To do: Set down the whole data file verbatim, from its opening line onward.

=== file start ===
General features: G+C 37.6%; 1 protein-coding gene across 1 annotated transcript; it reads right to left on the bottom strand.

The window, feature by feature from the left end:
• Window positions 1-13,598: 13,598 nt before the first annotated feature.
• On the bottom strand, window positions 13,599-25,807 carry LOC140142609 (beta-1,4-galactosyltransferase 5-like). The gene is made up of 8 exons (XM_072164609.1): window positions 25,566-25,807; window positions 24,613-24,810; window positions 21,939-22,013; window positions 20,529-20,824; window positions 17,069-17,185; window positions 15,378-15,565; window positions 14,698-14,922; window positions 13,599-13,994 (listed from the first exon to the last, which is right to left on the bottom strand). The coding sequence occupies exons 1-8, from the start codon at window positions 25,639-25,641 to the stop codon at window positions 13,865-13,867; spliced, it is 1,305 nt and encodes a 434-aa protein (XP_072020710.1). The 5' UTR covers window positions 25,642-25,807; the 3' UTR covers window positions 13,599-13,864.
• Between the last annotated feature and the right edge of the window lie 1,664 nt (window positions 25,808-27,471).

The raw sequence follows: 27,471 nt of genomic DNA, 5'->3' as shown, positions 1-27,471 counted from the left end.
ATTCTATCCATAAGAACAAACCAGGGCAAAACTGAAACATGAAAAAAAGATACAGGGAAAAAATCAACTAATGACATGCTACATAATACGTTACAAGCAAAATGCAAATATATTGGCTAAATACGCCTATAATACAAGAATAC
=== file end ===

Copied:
General features: G+C 37.6%; 1 protein-coding gene across 1 annotated transcript; it reads right to left on the bottom strand.

The window, feature by feature from the left end:
• Window positions 1-13,598: 13,598 nt before the first annotated feature.
• On the bottom strand, window positions 13,599-25,807 carry LOC140142609 (beta-1,4-galactosyltransferase 5-like). The gene is made up of 8 exons (XM_072164609.1): window positions 25,566-25,807; window positions 24,613-24,810; window positions 21,939-22,013; window positions 20,529-20,824; window positions 17,069-17,185; window positions 15,378-15,565; window positions 14,698-14,922; window positions 13,599-13,994 (listed from the first exon to the last, which is right to left on the bottom strand). The coding sequence occupies exons 1-8, from the start codon at window positions 25,639-25,641 to the stop codon at window positions 13,865-13,867; spliced, it is 1,305 nt and encodes a 434-aa protein (XP_072020710.1). The 5' UTR covers window positions 25,642-25,807; the 3' UTR covers window positions 13,599-13,864.
• Between the last annotated feature and the right edge of the window lie 1,664 nt (window positions 25,808-27,471).

The raw sequence follows: 27,471 nt of genomic DNA, 5'->3' as shown, positions 1-27,471 counted from the left end.
ATTCTATCCATAAGAACAAACCAGGGCAAAACTGAAACATGAAAAAAAGATACAGGGAAAAAATCAACTAATGACATGCTACATAATACGTTACAAGCAAAATGCAAATATATTGGCTAAATACGCCTATAATACAAGAATAC